The spirit of the 1984 Olympic Games in Los Angeles was rekindled on Monday on the 30th anniversary of the opening ceremonies as Olympians, city officials and young soccer players came together to announce a $10.5 million renovation for the soccer facility at Griffith Park.
The project at the John Ferraro Athletic Fields, located near the intersection of the Ventura (134) and Golden State (5) freeways, is currently only partially funded.
The LA84 Foundation and the city of Los Angeles have each allocated $1 million, and approximately $1.5 million has been raised from private foundations and organizations. Supporters hope to raise the remaining funding through private donations.
“Thirty years ago, the lights were all on Los Angeles,” said Los Angeles City Councilman Tom LaBonge, 4th District. “[The late] Councilman Ferraro was instrumental in bringing the 1984 Olympic Games to Los Angeles, and he would be proud to see that we are carrying forward the spirit of those games today by making these soccer fields accessible to so many Angelenos.”
Olympic medalists Rafer Johnson, Greg Louganis, Edwin Moses and Nelson Vails joined LaBonge and Councilman Mitch O’Farrell, 13th District, for the announcement. The facility is currently comprised of three fields used by adult leagues and four fields for youth leagues. It is the largest multi-field soccer facility in the city, according to the LA84 Foundation.
Plans call for the existing grass and dirt surfaces on the fields to be replaced with synthetic turf that will not require watering, which is particularly important during a period of extended drought, LaBonge said. The fields currently require approximately 10 million gallons of water per year.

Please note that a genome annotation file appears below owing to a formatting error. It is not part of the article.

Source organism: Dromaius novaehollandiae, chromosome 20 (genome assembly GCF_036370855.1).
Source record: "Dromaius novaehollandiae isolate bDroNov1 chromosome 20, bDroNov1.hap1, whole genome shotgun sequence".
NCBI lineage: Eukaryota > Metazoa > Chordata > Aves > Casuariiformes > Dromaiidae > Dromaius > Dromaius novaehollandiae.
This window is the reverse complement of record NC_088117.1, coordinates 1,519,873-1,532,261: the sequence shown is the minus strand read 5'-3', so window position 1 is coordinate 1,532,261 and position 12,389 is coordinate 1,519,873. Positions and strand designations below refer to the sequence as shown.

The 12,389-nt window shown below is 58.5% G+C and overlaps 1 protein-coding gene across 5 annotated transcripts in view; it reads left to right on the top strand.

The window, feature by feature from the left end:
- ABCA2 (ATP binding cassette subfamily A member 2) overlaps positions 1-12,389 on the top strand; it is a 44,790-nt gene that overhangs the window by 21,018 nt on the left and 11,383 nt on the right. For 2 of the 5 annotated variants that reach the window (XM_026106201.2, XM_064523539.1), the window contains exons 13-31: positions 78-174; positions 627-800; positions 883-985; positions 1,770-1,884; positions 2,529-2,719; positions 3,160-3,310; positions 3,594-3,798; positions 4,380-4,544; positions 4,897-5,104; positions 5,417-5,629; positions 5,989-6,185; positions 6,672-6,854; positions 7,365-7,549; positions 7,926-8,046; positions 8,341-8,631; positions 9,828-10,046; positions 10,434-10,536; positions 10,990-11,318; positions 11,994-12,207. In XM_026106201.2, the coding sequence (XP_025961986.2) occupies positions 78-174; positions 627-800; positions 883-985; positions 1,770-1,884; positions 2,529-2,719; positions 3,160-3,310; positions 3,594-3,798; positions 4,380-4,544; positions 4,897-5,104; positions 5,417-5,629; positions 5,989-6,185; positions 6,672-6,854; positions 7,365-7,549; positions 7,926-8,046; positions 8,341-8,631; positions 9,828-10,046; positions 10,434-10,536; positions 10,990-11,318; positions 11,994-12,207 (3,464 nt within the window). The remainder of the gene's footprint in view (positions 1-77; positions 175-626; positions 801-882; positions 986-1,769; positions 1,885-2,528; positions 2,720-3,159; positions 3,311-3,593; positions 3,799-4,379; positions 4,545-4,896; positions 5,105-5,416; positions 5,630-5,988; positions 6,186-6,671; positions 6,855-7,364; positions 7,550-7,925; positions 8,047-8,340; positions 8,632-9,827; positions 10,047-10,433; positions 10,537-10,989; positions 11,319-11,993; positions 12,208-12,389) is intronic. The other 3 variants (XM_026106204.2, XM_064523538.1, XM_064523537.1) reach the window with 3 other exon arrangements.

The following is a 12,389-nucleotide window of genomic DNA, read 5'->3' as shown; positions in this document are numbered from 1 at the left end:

New lighting, parking, restrooms, concessions, walking paths, a playground and picnic area will also be added to the site. The project is expected to triple the capacity at the facility to 340,000 players annually. The adult soccer fields could be converted as needed to accommodate additional youth soccer programs.
Johnson, who earned a gold medal in the decathlon in the 1960 Olympic Games in Rome, said the new project will give countless future athletes an opportunity to excel.
“This project will provide a safe, state-of-the-art venue for hundreds of thousands of kids and adults from all over the city to enjoy, a fitting tribute to the fine athletes who competed here in Los Angeles thirty years ago and a reminder of the enormous benefits the ’84 games continue to bring to our city,” he said.
The LA84 Foundation manages an endowment that was created with $93 million in funding generated by the 1984 Olympic Games in Los Angeles.
Through investment, the organization continues to generate funding that is re-invested in communities throughout Los Angeles County, and in neighboring counties stretching from Santa Barbara to San Diego.
During the past three decades, more than $220 million has been invested in local projects such as new parks, recreation centers, sports facilities and museums.
“The LA84 Foundation’s mission is to support youth sports and to enhance the tradition of youth sports,” foundation president Anita DeFrantz said. “We have raised $3.5 million, and will work hard to get to $10.5 million.”
The new synthetic fields will replace playing surfaces that have been worn down over the years. A significant portion of the existing fields are dirt or are in such poor condition that some tournaments or regulation games cannot be played at the location. The new fields will allow for more practices, games and tournaments, according to DeFrantz.
Plans call for the project to be built in two phases, with the four smaller youth fields to be completed in July 2015. The rest of the project is anticipated to be completed one year later.
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